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Time to take coffee beyond the cup - Bartlett

Published:Tuesday | January 15, 2019 | 12:00 AMChristopher Serju/ Gleaner Writer
Minister of Tourism Edmund Bartlett speaks with Dr Carey Wallace, executive director of the Tourism Enhancement Fund, during the launch of The Jamaica Blue Mountain Coffee Festival at The Jamaica Pegasus hotel in New Kingston on Tuesday.

Tourism Minister Edmund Bartlett is challenging Jamaicans to explore the potential of coffee-infused speciality items and by-products with a view to tapping into the growing multibillion-dollar consumer interest in health and wealth wellness.

"Our research indicates that spa tourism alone represents a $179.7 billion market, and a wellness visitor spends 65 per cent more than the average visitor does," Bartlett disclosed at Tuesday's press launch for the second annual Blue Mountain Coffee Festival at The Jamaica Pegasus hotel in New Kingston.

"We could build an entire industry around the supply of coffee-infused spa products to this subsector - eye cream, soaps, body scrubs, and butters, as well as lip balms, just to name a few," he said.

While Jamaica has benefited for centuries from its world-renowned premier brand, Blue Mountain Coffee, it is time to innovate and take coffee products well beyond traditional items such as ice cream, baked products, and liqueur, the tourism minister challenged his audience.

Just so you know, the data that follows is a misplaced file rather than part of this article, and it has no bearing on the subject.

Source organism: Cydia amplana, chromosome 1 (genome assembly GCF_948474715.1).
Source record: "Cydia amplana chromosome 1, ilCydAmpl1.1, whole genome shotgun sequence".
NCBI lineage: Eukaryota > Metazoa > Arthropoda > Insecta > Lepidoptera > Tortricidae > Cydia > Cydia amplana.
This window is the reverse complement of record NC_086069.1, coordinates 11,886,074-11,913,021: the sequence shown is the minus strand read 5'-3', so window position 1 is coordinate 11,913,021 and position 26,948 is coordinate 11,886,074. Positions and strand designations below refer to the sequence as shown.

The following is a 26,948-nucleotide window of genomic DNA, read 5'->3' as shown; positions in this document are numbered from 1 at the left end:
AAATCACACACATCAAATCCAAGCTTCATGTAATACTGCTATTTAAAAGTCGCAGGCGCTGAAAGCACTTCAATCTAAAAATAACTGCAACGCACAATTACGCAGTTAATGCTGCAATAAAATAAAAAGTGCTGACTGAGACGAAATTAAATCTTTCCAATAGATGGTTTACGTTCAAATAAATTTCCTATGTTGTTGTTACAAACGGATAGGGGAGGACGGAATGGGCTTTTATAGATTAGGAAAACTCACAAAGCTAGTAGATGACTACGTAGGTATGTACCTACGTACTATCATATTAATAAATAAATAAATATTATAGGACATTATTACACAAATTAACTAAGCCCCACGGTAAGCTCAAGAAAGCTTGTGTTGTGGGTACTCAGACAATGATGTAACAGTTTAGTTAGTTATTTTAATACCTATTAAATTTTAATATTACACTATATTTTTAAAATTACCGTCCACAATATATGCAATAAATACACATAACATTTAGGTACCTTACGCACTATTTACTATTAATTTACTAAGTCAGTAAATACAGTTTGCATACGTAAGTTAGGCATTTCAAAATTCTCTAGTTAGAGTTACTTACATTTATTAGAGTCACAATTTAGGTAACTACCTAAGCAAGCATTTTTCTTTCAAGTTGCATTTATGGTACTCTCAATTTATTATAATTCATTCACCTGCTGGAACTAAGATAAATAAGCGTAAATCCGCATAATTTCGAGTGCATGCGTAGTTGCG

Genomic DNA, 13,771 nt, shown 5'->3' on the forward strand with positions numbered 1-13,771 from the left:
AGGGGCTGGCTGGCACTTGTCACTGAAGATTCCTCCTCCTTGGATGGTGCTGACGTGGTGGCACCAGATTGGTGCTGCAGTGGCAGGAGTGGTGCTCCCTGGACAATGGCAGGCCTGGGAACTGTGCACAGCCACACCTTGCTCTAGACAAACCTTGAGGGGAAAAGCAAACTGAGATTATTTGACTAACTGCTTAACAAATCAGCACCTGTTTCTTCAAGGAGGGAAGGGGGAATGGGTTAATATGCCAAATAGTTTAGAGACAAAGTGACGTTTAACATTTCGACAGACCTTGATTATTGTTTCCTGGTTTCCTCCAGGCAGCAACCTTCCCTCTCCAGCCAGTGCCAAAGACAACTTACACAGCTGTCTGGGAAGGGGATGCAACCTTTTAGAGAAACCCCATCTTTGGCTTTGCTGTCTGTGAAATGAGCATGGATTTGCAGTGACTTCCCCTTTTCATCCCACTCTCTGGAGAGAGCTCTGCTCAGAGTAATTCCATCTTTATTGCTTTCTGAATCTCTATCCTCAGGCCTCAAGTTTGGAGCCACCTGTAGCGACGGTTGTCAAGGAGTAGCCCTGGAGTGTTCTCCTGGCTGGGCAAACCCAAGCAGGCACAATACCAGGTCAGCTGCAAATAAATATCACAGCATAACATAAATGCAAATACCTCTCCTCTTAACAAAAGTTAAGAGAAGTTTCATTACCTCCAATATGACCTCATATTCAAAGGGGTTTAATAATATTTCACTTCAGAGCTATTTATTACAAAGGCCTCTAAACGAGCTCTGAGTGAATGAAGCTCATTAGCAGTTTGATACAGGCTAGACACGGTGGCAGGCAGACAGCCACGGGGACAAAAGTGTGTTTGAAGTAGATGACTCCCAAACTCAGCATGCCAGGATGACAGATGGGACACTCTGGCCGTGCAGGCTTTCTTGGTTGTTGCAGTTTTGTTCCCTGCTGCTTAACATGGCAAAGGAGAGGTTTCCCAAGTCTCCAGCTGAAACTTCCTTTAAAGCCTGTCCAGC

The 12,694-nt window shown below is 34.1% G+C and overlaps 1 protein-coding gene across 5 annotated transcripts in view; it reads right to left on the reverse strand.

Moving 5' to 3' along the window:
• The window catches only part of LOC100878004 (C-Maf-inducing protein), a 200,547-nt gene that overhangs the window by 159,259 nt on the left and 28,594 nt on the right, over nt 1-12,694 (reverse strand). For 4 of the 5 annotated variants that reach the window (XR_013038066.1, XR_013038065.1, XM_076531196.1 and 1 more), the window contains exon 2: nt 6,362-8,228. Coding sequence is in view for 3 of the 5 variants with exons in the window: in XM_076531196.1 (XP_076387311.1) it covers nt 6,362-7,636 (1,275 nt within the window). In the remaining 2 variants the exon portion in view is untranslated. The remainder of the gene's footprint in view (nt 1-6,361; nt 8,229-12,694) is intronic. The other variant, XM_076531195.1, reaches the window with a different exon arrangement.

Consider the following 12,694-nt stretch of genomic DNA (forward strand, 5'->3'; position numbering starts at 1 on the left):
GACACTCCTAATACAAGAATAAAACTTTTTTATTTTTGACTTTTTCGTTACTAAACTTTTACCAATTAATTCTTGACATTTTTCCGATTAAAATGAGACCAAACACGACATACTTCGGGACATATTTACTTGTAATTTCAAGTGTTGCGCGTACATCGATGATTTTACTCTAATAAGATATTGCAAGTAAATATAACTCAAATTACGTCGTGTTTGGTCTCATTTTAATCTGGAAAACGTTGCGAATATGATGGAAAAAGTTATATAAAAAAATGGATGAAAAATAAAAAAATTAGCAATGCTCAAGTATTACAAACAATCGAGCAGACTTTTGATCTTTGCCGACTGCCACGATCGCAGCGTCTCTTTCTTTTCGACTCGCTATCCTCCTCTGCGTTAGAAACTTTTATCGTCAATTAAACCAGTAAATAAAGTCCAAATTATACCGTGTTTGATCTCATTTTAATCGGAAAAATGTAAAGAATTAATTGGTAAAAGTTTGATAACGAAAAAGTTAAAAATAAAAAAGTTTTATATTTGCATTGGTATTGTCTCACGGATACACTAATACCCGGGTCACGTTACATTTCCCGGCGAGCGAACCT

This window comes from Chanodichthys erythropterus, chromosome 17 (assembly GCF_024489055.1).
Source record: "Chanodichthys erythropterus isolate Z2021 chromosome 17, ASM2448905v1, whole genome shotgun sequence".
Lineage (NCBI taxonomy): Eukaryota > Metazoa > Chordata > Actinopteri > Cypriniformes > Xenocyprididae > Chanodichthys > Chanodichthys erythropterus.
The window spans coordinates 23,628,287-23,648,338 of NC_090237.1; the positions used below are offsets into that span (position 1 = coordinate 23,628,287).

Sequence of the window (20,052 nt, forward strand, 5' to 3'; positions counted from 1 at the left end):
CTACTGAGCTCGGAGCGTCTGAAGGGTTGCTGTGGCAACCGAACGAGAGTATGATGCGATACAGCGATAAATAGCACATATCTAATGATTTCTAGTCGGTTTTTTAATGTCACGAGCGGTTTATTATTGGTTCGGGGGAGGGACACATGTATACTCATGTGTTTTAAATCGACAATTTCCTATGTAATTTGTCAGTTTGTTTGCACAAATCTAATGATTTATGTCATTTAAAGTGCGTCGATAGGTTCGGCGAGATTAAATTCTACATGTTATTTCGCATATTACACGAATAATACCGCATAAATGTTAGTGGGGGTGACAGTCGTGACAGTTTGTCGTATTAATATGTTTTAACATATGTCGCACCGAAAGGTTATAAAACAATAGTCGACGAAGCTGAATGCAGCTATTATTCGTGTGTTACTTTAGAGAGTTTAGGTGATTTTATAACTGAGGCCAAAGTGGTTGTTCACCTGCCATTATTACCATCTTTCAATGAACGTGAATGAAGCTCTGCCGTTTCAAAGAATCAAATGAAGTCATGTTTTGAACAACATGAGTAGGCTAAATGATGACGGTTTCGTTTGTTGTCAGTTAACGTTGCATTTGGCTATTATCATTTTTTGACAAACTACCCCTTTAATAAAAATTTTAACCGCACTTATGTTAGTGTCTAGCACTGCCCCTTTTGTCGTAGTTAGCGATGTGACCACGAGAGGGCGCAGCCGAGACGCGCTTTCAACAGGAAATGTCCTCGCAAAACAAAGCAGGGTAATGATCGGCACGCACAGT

"When you consider that 80 per cent of the cherry bean is unused in processing, you can see the unrealised potential. We want to show that economic benefits stretch way beyond the bean. Beyond beauty products, there is coffee flour - a complex carbohydrate that is growing in popularity. There is tea made from the leftover cherry after the bean is removed as well as coffee extracts and many other products that can be made from the fibre-dense 'skin' that surrounds the coffee bean," Bartlett shared.

The tourism minister, who delivered the keynote address, went on to suggest that a coffee tourism symposium with representatives from the Ministry of Industry, Commerce, Agriculture and Fisheries; JAMPRO; coffee producers; and hoteliers would be a good starting point.

"This would be the catalyst for extensive research into the use of coffee and its by-products to the benefit of both the coffee and tourism industries," he said.

"Given the impact of disruptive technology, which has put the world at travellers' fingertips, Jamaica must find ways to distinguish itself from similar destinations by offering products that ensure its status as a much-sought-after holiday hotspot and not just a moment in the sun," Bartlett charged.

"This can only happen through product diversification by offering our visitors more immersive experiences that highlight our authentic Jamaican culture. The coffee festival is one such offering. Yet, while Jamaican Blue Mountain Coffee is our value proposition, we must work together to build a sustainable coffee sector with a multiplier effect that creates more jobs, businesses, and revenue for rural communities and beyond," he stressed.